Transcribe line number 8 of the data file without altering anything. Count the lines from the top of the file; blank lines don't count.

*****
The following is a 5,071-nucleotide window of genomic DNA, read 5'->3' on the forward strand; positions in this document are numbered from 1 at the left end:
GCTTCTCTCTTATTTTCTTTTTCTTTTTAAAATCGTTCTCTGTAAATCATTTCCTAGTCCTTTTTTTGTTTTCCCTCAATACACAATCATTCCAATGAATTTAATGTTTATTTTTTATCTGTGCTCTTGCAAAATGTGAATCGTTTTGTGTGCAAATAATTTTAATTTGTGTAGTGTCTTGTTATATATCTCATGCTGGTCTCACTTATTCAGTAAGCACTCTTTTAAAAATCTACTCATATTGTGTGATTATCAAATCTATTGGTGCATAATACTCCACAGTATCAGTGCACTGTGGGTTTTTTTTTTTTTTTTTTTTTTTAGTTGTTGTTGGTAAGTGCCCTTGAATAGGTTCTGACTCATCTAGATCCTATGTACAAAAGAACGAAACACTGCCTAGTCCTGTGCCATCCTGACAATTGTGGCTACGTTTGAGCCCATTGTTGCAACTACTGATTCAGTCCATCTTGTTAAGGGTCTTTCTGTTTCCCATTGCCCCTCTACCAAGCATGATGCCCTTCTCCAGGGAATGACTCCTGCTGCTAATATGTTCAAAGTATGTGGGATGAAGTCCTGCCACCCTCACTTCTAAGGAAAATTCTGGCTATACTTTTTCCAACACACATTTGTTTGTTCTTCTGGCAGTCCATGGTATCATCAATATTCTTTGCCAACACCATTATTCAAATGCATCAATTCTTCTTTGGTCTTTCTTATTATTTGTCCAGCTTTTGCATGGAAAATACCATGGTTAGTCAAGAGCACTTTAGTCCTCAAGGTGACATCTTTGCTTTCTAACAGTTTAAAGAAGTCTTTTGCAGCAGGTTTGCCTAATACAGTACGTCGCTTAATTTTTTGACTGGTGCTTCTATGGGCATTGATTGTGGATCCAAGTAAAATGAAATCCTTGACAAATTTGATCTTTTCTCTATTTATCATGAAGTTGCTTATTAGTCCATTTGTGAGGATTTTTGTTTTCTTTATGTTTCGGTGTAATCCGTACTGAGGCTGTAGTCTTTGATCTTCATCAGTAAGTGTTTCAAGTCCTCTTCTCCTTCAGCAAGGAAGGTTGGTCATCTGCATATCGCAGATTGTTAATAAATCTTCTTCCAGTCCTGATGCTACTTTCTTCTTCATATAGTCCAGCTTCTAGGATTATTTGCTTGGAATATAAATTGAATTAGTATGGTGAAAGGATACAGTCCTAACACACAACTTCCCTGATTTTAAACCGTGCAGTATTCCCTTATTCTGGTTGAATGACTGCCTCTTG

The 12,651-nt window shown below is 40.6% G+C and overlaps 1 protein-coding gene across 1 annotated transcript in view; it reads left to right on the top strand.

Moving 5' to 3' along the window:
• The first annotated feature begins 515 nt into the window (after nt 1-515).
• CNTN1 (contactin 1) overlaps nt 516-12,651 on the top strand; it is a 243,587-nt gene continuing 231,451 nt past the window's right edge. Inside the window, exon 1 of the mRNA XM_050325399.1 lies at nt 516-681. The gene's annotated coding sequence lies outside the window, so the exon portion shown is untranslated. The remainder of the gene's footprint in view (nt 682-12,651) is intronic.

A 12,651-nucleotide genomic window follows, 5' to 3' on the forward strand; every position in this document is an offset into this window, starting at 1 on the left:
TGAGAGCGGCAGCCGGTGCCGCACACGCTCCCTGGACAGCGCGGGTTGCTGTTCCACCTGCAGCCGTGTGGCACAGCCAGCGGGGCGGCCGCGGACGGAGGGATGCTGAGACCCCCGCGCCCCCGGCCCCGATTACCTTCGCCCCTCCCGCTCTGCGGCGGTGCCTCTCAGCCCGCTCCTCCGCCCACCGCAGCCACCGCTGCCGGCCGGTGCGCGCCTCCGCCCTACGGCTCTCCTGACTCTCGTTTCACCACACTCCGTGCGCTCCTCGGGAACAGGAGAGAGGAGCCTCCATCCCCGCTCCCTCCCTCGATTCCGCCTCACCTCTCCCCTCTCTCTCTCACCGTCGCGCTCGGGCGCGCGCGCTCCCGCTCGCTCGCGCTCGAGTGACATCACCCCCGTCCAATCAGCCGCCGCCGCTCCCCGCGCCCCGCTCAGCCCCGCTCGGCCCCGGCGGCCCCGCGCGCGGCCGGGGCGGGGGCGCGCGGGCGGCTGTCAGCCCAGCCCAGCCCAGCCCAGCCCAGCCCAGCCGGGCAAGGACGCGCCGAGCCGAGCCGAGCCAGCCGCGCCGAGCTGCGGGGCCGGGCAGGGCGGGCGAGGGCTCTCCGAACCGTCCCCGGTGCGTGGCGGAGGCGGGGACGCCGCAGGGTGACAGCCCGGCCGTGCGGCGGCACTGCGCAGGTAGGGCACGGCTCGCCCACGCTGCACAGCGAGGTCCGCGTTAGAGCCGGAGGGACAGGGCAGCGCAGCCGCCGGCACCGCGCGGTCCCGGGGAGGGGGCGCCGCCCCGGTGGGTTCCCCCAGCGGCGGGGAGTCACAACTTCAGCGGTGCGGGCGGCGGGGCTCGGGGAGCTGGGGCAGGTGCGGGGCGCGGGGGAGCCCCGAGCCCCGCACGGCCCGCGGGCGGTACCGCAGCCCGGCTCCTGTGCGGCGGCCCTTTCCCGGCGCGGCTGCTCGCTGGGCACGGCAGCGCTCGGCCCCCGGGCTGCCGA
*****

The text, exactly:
TGAGAGCGGCAGCCGGTGCCGCACACGCTCCCTGGACAGCGCGGGTTGCTGTTCCACCTGCAGCCGTGTGGCACAGCCAGCGGGGCGGCCGCGGACGGAGGGATGCTGAGACCCCCGCGCCCCCGGCCCCGATTACCTTCGCCCCTCCCGCTCTGCGGCGGTGCCTCTCAGCCCGCTCCTCCGCCCACCGCAGCCACCGCTGCCGGCCGGTGCGCGCCTCCGCCCTACGGCTCTCCTGACTCTCGTTTCACCACACTCCGTGCGCTCCTCGGGAACAGGAGAGAGGAGCCTCCATCCCCGCTCCCTCCCTCGATTCCGCCTCACCTCTCCCCTCTCTCTCTCACCGTCGCGCTCGGGCGCGCGCGCTCCCGCTCGCTCGCGCTCGAGTGACATCACCCCCGTCCAATCAGCCGCCGCCGCTCCCCGCGCCCCGCTCAGCCCCGCTCGGCCCCGGCGGCCCCGCGCGCGGCCGGGGCGGGGGCGCGCGGGCGGCTGTCAGCCCAGCCCAGCCCAGCCCAGCCCAGCCCAGCCGGGCAAGGACGCGCCGAGCCGAGCCGAGCCAGCCGCGCCGAGCTGCGGGGCCGGGCAGGGCGGGCGAGGGCTCTCCGAACCGTCCCCGGTGCGTGGCGGAGGCGGGGACGCCGCAGGGTGACAGCCCGGCCGTGCGGCGGCACTGCGCAGGTAGGGCACGGCTCGCCCACGCTGCACAGCGAGGTCCGCGTTAGAGCCGGAGGGACAGGGCAGCGCAGCCGCCGGCACCGCGCGGTCCCGGGGAGGGGGCGCCGCCCCGGTGGGTTCCCCCAGCGGCGGGGAGTCACAACTTCAGCGGTGCGGGCGGCGGGGCTCGGGGAGCTGGGGCAGGTGCGGGGCGCGGGGGAGCCCCGAGCCCCGCACGGCCCGCGGGCGGTACCGCAGCCCGGCTCCTGTGCGGCGGCCCTTTCCCGGCGCGGCTGCTCGCTGGGCACGGCAGCGCTCGGCCCCCGGGCTGCCGA